Children's Literature


An Annotated Booklist of Children’s Classics 

By Christopher B. Warner                                   

There is nothing quite so delightful as sitting down by a crackling fire in the living room with the entire family on a chilly evening and reading aloud a great story. It doesn’t have to be the Bible or the life of a saint, but you want it to be good. Christian leaders from the beginning understood the importance of reading secular literature when it is compatible with a Christian ethos. Clement, an early-third century bishop of Alexandria, Egypt, wrote that it is important to be familiar with the stories of secular literature, gleaning whatever is noble and beneficial for catechesis and human formation.

Secular literature, read in light of Christian anthropology and moral truth, naturally compliments and prepares one for more serious learning because great literature fosters contemplation on the human experience. J.R.R. Tolkien and C.S. Lewis wrote about the importance of fantasy, story, and myth which inspires the moral imagination and trains young hearts to feel rightly about good and evil so that they can think clearly as adults.

This does not mean that all secular literature is good. Some children’s books can actually pervert and damage young minds by teaching them to respond disorderly to things that are good or to befriend things that are evil. It is totally naive to deny that there are secular authors who are indoctrinating our children with very dangerous ideas through literature.  As a guide to critiquing children’s books in general, because there are so many children’s books, I recommend Michael O’Brien’s, A Landscape with Dragons: The Battle for your Child’s Mind (1998). O’Brien’s guidelines are full of common sense principles and perennial wisdom for parents of young readers.  Reading a biographical sketch of an author and a particular work on Wikipedia may be another good place to start.  Is the author someone you would like to have over for dinner?  If not, maybe your child should not be reading his books.

As a fourth grade teacher, parents sometimes ask me for good book recommendations.  Often I have handed out reading lists to parents without having read all of the books on the list – booklists written by literature experts who are doubtless much more knowledgeable about literature than I am.  However, one thing I have noticed that is lacking in most of  these booklists is an explanation of why these books are important to read.  The aim of this list is to recommend a few particular works and give one or two reasons why I recommend them.  Properly assimilated, good books will inspire wonder, foster virtue, and tutor the emotions.  The child who is deprived of good books will not be sufficiently formed as a human and, consequently, will not be able to comprehend and integrate the great ideas of Christianity nor the arts and sciences of Western Civilization.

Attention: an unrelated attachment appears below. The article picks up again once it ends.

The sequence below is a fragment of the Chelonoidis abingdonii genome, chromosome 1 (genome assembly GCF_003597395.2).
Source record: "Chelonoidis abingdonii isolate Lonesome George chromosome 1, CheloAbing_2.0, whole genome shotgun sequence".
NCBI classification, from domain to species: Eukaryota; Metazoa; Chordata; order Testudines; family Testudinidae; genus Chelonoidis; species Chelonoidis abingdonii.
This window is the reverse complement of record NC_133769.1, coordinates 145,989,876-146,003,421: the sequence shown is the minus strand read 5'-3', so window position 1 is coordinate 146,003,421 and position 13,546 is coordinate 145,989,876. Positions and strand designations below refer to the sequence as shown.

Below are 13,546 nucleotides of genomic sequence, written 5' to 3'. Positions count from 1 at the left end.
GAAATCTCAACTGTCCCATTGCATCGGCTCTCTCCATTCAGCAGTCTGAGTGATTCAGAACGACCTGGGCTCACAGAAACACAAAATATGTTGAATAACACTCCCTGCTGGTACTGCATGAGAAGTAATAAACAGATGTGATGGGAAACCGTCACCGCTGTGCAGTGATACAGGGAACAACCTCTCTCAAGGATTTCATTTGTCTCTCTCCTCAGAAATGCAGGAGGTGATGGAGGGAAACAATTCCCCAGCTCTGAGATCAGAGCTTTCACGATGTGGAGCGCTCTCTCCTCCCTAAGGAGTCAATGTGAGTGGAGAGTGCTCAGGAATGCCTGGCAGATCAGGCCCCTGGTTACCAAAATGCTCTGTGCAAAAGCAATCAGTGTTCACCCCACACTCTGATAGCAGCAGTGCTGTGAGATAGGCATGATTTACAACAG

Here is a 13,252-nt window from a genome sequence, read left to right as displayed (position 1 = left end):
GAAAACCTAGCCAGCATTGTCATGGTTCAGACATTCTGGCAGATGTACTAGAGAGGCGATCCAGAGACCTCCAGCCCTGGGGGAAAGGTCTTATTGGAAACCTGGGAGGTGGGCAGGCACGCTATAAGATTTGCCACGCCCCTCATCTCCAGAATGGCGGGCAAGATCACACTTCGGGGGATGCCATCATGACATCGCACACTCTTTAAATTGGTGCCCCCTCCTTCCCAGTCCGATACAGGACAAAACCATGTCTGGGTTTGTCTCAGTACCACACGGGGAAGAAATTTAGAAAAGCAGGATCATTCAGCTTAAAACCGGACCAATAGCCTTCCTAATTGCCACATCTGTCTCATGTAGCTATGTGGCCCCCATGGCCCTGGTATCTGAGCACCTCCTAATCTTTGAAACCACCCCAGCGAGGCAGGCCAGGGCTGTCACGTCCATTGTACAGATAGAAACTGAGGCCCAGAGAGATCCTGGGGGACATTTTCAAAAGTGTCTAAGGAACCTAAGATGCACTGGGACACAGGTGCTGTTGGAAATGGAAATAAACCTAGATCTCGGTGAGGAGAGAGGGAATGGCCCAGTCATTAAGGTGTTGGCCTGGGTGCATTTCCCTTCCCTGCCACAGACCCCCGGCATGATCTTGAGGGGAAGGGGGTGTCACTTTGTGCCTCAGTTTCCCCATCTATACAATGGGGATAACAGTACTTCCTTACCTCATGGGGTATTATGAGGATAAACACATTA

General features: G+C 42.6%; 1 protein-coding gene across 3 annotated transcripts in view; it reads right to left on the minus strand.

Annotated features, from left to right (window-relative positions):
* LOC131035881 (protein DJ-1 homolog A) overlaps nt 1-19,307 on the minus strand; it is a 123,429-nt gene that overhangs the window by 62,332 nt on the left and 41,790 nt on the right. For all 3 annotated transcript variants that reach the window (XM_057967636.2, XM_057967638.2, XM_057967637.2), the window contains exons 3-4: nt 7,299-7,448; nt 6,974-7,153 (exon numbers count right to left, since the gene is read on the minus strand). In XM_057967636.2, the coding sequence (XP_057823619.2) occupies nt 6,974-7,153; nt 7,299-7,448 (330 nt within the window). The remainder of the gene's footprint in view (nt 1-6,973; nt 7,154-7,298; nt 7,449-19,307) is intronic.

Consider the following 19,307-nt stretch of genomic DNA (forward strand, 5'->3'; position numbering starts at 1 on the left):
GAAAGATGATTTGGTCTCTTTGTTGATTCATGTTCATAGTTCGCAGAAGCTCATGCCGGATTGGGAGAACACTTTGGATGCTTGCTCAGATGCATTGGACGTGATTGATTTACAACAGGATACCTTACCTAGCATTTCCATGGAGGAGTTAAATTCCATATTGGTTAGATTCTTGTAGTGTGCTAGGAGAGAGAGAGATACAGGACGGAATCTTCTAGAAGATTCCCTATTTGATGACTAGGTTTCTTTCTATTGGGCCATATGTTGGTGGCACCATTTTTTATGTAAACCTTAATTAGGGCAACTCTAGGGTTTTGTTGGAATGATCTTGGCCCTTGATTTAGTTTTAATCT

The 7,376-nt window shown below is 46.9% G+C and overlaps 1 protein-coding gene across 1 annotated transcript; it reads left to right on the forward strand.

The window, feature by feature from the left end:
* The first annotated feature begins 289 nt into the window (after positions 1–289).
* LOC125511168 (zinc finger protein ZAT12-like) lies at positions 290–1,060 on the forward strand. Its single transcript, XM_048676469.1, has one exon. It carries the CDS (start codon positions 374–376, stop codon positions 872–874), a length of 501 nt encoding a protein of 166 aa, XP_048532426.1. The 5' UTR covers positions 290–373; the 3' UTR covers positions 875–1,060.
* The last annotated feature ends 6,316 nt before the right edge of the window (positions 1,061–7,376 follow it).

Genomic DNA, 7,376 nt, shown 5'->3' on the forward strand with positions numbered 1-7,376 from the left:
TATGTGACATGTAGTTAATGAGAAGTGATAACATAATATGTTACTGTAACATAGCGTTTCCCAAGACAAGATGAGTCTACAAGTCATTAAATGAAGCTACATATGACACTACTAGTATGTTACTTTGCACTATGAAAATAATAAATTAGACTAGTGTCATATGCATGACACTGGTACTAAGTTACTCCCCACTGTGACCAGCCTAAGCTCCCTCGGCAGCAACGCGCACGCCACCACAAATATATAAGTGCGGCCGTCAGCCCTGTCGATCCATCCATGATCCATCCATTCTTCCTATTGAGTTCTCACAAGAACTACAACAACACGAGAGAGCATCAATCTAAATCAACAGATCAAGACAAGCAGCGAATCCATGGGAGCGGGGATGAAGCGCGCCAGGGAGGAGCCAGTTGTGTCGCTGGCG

Different books are read for different reasons. Some stories are told for the purpose of frightening children away from bad behavior, while other stories showcase heroes that are obviously meant to be imitated.  Other books, like Tom Sawyer by Mark Twain, can be dangerous for an immature child with poor habits of virtue, but beneficial for a mature student who can distinguish Tom’s treacherous employment of imagination, time, and energy from the author’s exquisite picture of 19th century, rural life on the Mississippi River. Parents most know their children and what they are ready for.

Undoubtedly, one of the strongest reasons for reading a plethora of classic English literature is precisely because it helps young readers gain a command of the English language for reading comprehension, conversation, public address, and composition. Unfortunately, this important point has been overstated by English literature professors who almost exclusively value written prose based on the composition of well crafted sentences and the use of exquisite vocabulary while ignoring, or even praising, the moral perverseness of literary content. Children’s literature must be both beautifully, well written and contribute to the virtuous formation of youth.  While many novels come close to what one might call ‘pure entertainment’, I would encourage parents to vigilantly guard their children against impure, immoral content.